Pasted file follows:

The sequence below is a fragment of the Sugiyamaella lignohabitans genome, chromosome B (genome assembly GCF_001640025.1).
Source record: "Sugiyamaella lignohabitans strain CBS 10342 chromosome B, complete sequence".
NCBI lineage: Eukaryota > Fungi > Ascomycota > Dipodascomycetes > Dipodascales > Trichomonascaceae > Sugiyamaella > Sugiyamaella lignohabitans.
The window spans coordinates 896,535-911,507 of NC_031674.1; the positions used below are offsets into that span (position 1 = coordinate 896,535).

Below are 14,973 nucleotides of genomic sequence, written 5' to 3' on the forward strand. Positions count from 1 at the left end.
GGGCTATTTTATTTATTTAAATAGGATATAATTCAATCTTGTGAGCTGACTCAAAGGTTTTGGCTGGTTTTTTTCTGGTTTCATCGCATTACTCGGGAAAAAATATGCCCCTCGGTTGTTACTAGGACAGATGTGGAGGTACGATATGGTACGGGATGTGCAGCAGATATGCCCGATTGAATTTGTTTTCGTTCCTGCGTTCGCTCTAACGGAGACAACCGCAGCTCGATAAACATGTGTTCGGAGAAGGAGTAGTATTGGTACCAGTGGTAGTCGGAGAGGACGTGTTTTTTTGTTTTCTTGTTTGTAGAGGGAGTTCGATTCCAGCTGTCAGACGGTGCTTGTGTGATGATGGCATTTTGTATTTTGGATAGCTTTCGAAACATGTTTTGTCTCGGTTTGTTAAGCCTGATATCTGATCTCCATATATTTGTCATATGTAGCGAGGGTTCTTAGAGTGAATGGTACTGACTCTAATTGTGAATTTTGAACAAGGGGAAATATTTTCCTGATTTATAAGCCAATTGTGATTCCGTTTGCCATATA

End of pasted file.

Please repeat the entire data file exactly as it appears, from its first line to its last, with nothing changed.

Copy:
The sequence below is a fragment of the Sugiyamaella lignohabitans genome, chromosome B (genome assembly GCF_001640025.1).
Source record: "Sugiyamaella lignohabitans strain CBS 10342 chromosome B, complete sequence".
NCBI lineage: Eukaryota > Fungi > Ascomycota > Dipodascomycetes > Dipodascales > Trichomonascaceae > Sugiyamaella > Sugiyamaella lignohabitans.
The window spans coordinates 896,535-911,507 of NC_031674.1; the positions used below are offsets into that span (position 1 = coordinate 896,535).

Below are 14,973 nucleotides of genomic sequence, written 5' to 3' on the forward strand. Positions count from 1 at the left end.
GGGCTATTTTATTTATTTAAATAGGATATAATTCAATCTTGTGAGCTGACTCAAAGGTTTTGGCTGGTTTTTTTCTGGTTTCATCGCATTACTCGGGAAAAAATATGCCCCTCGGTTGTTACTAGGACAGATGTGGAGGTACGATATGGTACGGGATGTGCAGCAGATATGCCCGATTGAATTTGTTTTCGTTCCTGCGTTCGCTCTAACGGAGACAACCGCAGCTCGATAAACATGTGTTCGGAGAAGGAGTAGTATTGGTACCAGTGGTAGTCGGAGAGGACGTGTTTTTTTGTTTTCTTGTTTGTAGAGGGAGTTCGATTCCAGCTGTCAGACGGTGCTTGTGTGATGATGGCATTTTGTATTTTGGATAGCTTTCGAAACATGTTTTGTCTCGGTTTGTTAAGCCTGATATCTGATCTCCATATATTTGTCATATGTAGCGAGGGTTCTTAGAGTGAATGGTACTGACTCTAATTGTGAATTTTGAACAAGGGGAAATATTTTCCTGATTTATAAGCCAATTGTGATTCCGTTTGCCATATA